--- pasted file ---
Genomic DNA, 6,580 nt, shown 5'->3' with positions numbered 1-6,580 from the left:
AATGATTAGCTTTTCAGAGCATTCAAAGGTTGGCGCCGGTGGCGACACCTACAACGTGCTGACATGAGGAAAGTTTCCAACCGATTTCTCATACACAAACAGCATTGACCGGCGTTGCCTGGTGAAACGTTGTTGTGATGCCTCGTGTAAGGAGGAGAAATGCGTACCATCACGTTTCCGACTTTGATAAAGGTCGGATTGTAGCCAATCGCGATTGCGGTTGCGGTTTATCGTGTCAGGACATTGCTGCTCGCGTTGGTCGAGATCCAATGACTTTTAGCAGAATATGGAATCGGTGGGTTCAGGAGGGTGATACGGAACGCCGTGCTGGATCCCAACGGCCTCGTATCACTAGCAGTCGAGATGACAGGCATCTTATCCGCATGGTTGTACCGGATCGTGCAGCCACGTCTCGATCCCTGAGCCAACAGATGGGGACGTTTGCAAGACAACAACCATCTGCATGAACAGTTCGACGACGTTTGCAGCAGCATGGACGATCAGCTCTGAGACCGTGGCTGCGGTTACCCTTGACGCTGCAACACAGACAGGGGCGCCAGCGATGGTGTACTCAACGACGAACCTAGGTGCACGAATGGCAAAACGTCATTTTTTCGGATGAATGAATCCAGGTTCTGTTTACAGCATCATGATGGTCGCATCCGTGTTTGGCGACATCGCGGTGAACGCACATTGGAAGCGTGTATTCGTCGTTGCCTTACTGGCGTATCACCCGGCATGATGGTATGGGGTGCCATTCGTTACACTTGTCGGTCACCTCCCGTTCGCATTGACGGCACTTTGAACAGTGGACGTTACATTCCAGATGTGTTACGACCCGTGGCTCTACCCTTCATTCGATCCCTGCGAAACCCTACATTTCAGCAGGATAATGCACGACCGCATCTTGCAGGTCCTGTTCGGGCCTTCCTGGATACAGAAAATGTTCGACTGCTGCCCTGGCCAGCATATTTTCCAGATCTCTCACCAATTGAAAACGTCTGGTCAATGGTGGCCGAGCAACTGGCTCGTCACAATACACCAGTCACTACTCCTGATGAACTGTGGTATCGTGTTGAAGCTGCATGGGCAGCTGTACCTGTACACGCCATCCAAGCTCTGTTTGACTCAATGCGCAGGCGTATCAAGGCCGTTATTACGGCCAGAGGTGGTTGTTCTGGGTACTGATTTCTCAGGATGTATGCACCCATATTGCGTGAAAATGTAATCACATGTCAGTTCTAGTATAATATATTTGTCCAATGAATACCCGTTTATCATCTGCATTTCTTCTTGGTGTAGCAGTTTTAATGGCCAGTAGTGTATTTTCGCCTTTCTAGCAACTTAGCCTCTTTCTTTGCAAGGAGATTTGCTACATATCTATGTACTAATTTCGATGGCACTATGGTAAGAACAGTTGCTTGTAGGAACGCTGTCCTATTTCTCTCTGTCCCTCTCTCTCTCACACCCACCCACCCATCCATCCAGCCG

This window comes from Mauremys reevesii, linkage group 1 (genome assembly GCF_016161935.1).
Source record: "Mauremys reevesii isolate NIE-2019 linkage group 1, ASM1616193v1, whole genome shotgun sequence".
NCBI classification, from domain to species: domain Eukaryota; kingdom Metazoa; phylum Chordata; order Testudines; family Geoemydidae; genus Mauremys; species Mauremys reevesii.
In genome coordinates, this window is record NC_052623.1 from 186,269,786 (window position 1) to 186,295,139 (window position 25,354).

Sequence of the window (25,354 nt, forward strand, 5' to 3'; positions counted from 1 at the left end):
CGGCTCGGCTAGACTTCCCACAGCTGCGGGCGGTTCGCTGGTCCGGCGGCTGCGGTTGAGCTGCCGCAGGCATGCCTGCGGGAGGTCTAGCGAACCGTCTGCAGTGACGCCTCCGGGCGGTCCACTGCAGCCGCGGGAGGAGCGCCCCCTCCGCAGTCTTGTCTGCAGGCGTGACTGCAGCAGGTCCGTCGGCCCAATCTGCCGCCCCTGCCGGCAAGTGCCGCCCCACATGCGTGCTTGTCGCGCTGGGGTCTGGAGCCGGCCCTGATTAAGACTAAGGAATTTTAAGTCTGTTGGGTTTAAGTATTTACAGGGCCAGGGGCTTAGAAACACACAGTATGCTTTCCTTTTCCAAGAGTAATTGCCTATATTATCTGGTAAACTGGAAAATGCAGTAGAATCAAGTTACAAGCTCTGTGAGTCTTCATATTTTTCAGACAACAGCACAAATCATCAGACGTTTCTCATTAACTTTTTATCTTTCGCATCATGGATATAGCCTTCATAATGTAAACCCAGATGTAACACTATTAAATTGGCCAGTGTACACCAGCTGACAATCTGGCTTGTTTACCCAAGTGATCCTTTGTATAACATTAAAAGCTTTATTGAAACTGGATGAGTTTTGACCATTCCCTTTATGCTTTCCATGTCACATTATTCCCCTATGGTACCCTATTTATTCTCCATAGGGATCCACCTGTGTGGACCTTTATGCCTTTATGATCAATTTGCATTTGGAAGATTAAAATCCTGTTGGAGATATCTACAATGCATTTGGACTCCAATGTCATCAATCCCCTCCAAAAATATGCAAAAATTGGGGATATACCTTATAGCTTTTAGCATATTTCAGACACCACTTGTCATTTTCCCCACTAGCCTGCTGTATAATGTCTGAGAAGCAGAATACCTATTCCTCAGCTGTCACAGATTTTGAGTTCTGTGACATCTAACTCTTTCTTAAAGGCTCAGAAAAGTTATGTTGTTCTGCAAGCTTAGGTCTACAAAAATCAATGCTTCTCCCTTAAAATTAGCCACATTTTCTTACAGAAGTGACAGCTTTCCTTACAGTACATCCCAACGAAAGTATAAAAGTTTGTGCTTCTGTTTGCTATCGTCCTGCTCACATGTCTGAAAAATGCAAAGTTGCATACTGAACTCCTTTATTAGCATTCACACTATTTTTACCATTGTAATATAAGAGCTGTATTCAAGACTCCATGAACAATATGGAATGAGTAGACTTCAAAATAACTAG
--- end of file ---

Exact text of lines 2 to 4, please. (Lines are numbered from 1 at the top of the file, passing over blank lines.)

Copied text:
AATGATTAGCTTTTCAGAGCATTCAAAGGTTGGCGCCGGTGGCGACACCTACAACGTGCTGACATGAGGAAAGTTTCCAACCGATTTCTCATACACAAACAGCATTGACCGGCGTTGCCTGGTGAAACGTTGTTGTGATGCCTCGTGTAAGGAGGAGAAATGCGTACCATCACGTTTCCGACTTTGATAAAGGTCGGATTGTAGCCAATCGCGATTGCGGTTGCGGTTTATCGTGTCAGGACATTGCTGCTCGCGTTGGTCGAGATCCAATGACTTTTAGCAGAATATGGAATCGGTGGGTTCAGGAGGGTGATACGGAACGCCGTGCTGGATCCCAACGGCCTCGTATCACTAGCAGTCGAGATGACAGGCATCTTATCCGCATGGTTGTACCGGATCGTGCAGCCACGTCTCGATCCCTGAGCCAACAGATGGGGACGTTTGCAAGACAACAACCATCTGCATGAACAGTTCGACGACGTTTGCAGCAGCATGGACGATCAGCTCTGAGACCGTGGCTGCGGTTACCCTTGACGCTGCAACACAGACAGGGGCGCCAGCGATGGTGTACTCAACGACGAACCTAGGTGCACGAATGGCAAAACGTCATTTTTTCGGATGAATGAATCCAGGTTCTGTTTACAGCATCATGATGGTCGCATCCGTGTTTGGCGACATCGCGGTGAACGCACATTGGAAGCGTGTATTCGTCGTTGCCTTACTGGCGTATCACCCGGCATGATGGTATGGGGTGCCATTCGTTACACTTGTCGGTCACCTCCCGTTCGCATTGACGGCACTTTGAACAGTGGACGTTACATTCCAGATGTGTTACGACCCGTGGCTCTACCCTTCATTCGATCCCTGCGAAACCCTACATTTCAGCAGGATAATGCACGACCGCATCTTGCAGGTCCTGTTCGGGCCTTCCTGGATACAGAAAATGTTCGACTGCTGCCCTGGCCAGCATATTTTCCAGATCTCTCACCAATTGAAAACGTCTGGTCAATGGTGGCCGAGCAACTGGCTCGTCACAATACACCAGTCACTACTCCTGATGAACTGTGGTATCGTGTTGAAGCTGCATGGGCAGCTGTACCTGTACACGCCATCCAAGCTCTGTTTGACTCAATGCGCAGGCGTATCAAGGCCGTTATTACGGCCAGAGGTGGTTGTTCTGGGTACTGATTTCTCAGGATGTATGCACCCATATTGCGTGAAAATGTAATCACATGTCAGTTCTAGTATAATATATTTGTCCAATGAATACCCGTTTATCATCTGCATTTCTTCTTGGTGTAGCAGTTTTAATGGCCAGTAGTGTATTTTCGCCTTTCTAGCAACTTAGCCTCTTTCTTTGCAAGGAGATTTGCTACATATCTATGTACTAATTTCGATGGCACTATGGTAAGAACAGTTGCTTGTAGGAACGCTGTCCTATTTCTCTCTGTCCCTCTCTCTCTCACACCCACCCACCCATCCATCCAGCCG

This window comes from Mauremys reevesii, linkage group 1 (genome assembly GCF_016161935.1).
Source record: "Mauremys reevesii isolate NIE-2019 linkage group 1, ASM1616193v1, whole genome shotgun sequence".